The Dallas Morning News conducted an investigation this summer about what happens to kids after a mother’s arrest. In the process, they stumbled on an interesting fact – more women are being jailed in Texas, even though arrests of women have dropped.

Investigative reporter Cary Aspinwall found that the number of women in county jails across Texas awaiting trial has increased about 50 percent since 2011.

“I think when we first told people that the volume of women in jails was going up, they assumed it was part of a crime wave,” she says. “But what we know, if you look at Department of Public Safety data and those crime stats that come out every year that are part of the FBI data, there’s actually been a decrease in most crime categories, in most violent crime categories.”

Aspinwall says it sounds puzzling, but there are clear reasons why that’s happening.

“What that tells us is that either people are sitting in there longer because they can’t make bail, or sometimes people go to jail and there’s not necessarily an arrest that would count, because it’s not a new crime,” she says.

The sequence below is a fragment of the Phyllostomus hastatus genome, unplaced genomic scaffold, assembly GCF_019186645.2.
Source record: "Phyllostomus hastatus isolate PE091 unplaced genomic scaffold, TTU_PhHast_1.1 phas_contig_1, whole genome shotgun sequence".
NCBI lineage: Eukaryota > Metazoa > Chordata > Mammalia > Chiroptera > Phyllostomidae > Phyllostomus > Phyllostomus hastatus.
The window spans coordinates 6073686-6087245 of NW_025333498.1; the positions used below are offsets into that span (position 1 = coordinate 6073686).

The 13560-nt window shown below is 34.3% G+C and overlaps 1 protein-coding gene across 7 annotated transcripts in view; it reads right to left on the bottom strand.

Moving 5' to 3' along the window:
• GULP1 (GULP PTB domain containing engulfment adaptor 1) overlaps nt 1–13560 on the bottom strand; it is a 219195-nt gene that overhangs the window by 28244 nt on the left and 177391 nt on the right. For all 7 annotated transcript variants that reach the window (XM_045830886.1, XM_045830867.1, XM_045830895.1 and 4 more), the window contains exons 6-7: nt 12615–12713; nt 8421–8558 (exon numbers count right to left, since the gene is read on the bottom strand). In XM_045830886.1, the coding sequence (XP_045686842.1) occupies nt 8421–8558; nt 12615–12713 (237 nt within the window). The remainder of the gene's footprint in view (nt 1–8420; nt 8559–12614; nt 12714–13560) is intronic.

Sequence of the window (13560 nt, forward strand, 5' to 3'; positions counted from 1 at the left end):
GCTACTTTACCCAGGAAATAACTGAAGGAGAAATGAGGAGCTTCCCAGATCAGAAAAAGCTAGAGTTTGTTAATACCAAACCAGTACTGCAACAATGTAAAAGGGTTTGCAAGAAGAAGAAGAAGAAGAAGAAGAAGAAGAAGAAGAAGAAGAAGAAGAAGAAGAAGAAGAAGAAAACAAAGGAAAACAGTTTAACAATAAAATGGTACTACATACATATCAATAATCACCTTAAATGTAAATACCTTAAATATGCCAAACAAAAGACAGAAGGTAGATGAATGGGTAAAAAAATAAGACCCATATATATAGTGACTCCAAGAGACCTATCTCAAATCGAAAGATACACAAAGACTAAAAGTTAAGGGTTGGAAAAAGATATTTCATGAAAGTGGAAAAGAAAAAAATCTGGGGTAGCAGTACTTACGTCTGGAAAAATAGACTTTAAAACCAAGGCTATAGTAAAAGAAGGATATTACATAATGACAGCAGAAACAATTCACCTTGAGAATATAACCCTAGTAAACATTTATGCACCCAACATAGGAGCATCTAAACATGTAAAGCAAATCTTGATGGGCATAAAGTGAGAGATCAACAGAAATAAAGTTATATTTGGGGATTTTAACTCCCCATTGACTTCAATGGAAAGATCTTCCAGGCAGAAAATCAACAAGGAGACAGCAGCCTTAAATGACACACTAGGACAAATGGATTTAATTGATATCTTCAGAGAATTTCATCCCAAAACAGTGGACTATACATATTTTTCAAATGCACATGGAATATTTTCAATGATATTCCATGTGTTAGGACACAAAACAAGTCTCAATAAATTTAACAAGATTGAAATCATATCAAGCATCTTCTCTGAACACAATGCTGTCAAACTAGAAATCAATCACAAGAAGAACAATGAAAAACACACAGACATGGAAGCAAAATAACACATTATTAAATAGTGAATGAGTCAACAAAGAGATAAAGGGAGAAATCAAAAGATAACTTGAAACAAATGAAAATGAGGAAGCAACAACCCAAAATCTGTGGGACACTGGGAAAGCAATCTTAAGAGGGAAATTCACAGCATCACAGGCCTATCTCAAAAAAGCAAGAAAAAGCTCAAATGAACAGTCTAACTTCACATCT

She says many of these women are in jail for failure to pay fines to the court, showing up late to a court hearing, or a probation violation.

“So it doesn’t count as a new crime, or a new arrest, but you end up back in jail just the same,” she says.

 

Written by Jen Rice.

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  • Yolanda Guajardo December 7, 2017 at 2:37 pm

    Until the profitability factor of the ‘supervision judiciary complex’ , of BOTH the adult and juvenile variety, is utterly removed, this cycle of extended detentions for repeated violations of often unrealistic fines and conditions placed upon dependents, there simply will be no changing the status quo.